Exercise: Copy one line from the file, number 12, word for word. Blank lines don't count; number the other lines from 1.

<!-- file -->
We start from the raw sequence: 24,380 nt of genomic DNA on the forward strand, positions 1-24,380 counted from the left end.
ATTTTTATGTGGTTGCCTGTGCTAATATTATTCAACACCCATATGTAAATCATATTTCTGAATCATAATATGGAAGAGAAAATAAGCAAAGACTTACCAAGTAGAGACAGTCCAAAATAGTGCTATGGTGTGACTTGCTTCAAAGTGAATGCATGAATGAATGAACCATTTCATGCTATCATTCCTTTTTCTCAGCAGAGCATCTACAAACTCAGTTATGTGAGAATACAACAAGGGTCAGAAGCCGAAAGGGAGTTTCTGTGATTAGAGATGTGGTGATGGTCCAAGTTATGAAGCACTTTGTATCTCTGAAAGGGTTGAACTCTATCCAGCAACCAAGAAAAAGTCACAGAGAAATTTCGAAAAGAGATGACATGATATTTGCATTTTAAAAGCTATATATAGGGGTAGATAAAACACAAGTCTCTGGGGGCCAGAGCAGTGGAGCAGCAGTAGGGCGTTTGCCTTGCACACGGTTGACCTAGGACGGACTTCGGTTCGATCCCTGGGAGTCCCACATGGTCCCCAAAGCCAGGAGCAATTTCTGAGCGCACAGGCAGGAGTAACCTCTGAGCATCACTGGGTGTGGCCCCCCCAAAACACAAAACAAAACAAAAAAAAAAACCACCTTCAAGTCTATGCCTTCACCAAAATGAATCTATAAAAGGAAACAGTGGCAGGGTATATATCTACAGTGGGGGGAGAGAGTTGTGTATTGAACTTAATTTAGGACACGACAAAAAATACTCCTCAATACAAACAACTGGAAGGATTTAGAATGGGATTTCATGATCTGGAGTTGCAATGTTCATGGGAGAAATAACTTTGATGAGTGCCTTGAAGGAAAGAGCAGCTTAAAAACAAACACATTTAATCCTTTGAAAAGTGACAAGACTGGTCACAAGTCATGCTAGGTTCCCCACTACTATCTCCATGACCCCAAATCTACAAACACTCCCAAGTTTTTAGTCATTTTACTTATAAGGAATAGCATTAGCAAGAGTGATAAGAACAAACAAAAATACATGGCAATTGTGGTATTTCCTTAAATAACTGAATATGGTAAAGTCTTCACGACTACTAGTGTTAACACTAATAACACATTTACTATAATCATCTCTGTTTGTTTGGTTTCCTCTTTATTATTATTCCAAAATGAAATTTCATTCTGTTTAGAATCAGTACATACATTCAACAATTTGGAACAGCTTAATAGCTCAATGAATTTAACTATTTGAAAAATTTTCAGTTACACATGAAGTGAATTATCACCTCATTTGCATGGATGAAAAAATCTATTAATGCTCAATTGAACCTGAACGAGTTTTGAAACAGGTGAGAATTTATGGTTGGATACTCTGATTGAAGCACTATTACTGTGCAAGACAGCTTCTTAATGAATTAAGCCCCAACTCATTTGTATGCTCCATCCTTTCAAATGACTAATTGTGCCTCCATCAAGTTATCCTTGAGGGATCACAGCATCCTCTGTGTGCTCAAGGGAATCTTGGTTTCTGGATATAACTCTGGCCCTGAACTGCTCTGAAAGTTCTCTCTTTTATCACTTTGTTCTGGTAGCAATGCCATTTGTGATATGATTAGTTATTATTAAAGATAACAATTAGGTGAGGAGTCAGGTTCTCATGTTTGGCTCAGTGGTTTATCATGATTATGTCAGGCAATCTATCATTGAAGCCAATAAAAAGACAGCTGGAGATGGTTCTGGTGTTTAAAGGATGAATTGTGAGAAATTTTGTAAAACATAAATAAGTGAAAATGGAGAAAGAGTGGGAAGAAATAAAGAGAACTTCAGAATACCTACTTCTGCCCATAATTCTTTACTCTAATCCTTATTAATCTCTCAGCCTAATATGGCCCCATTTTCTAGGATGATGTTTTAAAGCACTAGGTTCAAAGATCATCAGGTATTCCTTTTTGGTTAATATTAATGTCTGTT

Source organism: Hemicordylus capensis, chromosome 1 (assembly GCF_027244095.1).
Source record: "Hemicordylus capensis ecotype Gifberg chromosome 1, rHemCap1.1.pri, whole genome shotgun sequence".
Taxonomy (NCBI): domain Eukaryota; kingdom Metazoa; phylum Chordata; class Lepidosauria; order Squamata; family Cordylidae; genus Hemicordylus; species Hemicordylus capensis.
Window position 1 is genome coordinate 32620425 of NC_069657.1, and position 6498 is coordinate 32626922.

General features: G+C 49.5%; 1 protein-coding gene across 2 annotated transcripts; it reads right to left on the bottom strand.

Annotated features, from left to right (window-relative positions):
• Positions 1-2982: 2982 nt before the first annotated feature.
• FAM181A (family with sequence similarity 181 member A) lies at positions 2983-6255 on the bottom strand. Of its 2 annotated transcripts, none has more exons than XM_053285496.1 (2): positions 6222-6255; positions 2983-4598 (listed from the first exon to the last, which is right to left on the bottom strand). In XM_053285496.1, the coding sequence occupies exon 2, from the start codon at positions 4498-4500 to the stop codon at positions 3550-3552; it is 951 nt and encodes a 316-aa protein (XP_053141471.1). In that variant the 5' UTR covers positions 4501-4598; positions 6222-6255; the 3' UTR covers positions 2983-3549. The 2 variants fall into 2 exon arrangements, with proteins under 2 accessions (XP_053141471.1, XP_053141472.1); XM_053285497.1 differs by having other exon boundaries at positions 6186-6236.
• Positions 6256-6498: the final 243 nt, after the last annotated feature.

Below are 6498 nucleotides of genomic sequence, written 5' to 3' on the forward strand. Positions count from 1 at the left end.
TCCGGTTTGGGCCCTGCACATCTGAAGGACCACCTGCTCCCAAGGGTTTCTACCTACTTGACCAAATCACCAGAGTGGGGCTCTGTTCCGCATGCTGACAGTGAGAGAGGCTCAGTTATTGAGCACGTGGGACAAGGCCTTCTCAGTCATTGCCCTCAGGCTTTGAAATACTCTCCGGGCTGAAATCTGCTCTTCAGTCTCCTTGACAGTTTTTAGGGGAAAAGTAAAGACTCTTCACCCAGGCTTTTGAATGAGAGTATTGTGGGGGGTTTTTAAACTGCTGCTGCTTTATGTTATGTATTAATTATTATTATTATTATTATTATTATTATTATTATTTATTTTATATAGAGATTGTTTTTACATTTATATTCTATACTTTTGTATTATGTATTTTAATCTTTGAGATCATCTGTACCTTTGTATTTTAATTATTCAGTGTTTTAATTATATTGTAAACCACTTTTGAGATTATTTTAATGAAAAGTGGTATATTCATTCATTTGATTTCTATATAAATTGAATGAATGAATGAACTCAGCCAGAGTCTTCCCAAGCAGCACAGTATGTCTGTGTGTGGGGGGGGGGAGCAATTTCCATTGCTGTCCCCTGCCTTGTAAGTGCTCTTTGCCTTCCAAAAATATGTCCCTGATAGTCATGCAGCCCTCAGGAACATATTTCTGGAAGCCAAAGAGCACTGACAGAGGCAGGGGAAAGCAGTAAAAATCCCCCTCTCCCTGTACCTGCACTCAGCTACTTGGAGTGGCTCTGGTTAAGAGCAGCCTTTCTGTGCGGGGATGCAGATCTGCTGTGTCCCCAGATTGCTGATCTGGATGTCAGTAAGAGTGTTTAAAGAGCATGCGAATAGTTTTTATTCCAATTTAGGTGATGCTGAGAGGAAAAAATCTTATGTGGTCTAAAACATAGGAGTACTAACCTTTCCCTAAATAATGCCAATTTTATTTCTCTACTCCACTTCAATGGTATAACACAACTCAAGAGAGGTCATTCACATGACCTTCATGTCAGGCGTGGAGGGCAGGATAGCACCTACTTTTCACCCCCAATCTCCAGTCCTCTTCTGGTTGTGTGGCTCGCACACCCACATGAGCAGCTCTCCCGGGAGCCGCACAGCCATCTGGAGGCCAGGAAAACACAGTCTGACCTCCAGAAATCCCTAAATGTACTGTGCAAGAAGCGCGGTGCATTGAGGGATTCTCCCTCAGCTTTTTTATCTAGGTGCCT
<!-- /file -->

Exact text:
Below are 6498 nucleotides of genomic sequence, written 5' to 3' on the forward strand. Positions count from 1 at the left end.